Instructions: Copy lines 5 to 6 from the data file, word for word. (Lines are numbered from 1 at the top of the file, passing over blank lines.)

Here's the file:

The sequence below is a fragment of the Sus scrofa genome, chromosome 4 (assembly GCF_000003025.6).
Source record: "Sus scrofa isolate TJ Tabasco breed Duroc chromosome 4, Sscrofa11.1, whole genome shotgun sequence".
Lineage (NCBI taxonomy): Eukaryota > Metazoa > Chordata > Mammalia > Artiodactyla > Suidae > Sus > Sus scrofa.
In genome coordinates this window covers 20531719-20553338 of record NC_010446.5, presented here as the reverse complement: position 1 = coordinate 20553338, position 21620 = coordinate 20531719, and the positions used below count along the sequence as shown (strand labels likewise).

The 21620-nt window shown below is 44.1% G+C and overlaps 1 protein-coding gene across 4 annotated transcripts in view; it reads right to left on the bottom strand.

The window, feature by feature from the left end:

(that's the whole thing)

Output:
The 21620-nt window shown below is 44.1% G+C and overlaps 1 protein-coding gene across 4 annotated transcripts in view; it reads right to left on the bottom strand.

The window, feature by feature from the left end: